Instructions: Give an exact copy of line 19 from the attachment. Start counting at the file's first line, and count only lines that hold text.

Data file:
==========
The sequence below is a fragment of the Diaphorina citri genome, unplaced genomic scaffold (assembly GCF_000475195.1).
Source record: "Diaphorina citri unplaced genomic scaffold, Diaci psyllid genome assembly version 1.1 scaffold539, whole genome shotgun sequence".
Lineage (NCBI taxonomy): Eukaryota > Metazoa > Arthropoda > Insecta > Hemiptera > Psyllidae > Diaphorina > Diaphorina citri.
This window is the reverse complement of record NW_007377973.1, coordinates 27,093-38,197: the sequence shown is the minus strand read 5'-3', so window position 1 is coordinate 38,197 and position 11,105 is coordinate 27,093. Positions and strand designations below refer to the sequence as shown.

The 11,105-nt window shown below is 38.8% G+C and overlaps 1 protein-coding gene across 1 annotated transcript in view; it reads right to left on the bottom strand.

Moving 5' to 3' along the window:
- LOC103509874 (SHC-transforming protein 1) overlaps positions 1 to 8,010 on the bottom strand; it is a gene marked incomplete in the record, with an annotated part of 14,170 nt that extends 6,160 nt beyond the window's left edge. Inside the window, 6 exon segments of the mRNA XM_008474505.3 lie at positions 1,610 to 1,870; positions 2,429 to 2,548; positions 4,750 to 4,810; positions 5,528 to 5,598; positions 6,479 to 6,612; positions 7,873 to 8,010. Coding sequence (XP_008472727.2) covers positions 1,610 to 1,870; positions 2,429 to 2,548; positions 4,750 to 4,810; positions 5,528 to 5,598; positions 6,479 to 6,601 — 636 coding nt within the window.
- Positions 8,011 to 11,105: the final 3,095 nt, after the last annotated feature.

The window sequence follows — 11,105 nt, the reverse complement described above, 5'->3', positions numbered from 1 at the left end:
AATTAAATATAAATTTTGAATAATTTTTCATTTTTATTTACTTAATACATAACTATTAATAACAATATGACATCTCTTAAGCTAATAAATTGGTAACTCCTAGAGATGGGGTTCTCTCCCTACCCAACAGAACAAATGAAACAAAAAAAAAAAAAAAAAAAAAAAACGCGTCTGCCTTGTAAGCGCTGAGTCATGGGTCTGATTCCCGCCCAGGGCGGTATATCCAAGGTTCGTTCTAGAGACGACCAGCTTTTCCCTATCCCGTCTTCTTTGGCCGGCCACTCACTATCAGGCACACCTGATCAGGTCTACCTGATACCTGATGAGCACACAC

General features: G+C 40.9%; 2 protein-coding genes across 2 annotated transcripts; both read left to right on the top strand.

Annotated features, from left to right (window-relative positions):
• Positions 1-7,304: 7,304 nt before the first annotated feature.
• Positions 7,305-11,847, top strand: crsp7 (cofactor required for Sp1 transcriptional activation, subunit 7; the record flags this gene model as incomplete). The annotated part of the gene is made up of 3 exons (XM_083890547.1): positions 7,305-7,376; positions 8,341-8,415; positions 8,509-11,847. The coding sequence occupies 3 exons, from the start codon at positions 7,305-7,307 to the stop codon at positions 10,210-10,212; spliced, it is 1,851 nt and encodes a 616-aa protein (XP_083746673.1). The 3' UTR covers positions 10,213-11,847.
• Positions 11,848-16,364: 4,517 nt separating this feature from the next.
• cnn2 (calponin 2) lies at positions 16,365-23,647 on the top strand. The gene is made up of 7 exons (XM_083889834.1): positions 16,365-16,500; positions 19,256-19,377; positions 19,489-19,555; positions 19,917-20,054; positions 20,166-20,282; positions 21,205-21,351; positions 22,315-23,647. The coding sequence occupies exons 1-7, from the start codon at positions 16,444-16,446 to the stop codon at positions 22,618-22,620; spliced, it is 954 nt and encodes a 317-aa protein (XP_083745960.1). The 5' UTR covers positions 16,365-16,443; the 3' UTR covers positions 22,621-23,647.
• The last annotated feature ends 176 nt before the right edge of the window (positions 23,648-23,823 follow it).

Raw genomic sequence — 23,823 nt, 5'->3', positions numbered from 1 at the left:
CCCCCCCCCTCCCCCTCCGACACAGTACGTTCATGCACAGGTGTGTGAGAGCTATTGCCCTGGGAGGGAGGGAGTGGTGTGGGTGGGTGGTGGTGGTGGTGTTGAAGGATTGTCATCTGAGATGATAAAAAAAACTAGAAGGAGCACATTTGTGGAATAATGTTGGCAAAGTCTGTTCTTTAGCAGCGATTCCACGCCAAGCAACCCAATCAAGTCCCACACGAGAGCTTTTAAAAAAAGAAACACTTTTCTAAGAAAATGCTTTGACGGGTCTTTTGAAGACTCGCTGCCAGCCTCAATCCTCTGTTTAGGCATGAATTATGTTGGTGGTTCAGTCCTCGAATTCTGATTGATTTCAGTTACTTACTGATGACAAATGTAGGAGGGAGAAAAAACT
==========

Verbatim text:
CCCCCCCCCTCCCCCTCCGACACAGTACGTTCATGCACAGGTGTGTGAGAGCTATTGCCCTGGGAGGGAGGGAGTGGTGTGGGTGGGTGGTGGTGGTGGTGTTGAAGGATTGTCATCTGAGATGATAAAAAAAACTAGAAGGAGCACATTTGTGGAATAATGTTGGCAAAGTCTGTTCTTTAGCAGCGATTCCACGCCAAGCAACCCAATCAAGTCCCACACGAGAGCTTTTAAAAAAAGAAACACTTTTCTAAGAAAATGCTTTGACGGGTCTTTTGAAGACTCGCTGCCAGCCTCAATCCTCTGTTTAGGCATGAATTATGTTGGTGGTTCAGTCCTCGAATTCTGATTGATTTCAGTTACTTACTGATGACAAATGTAGGAGGGAGAAAAAACT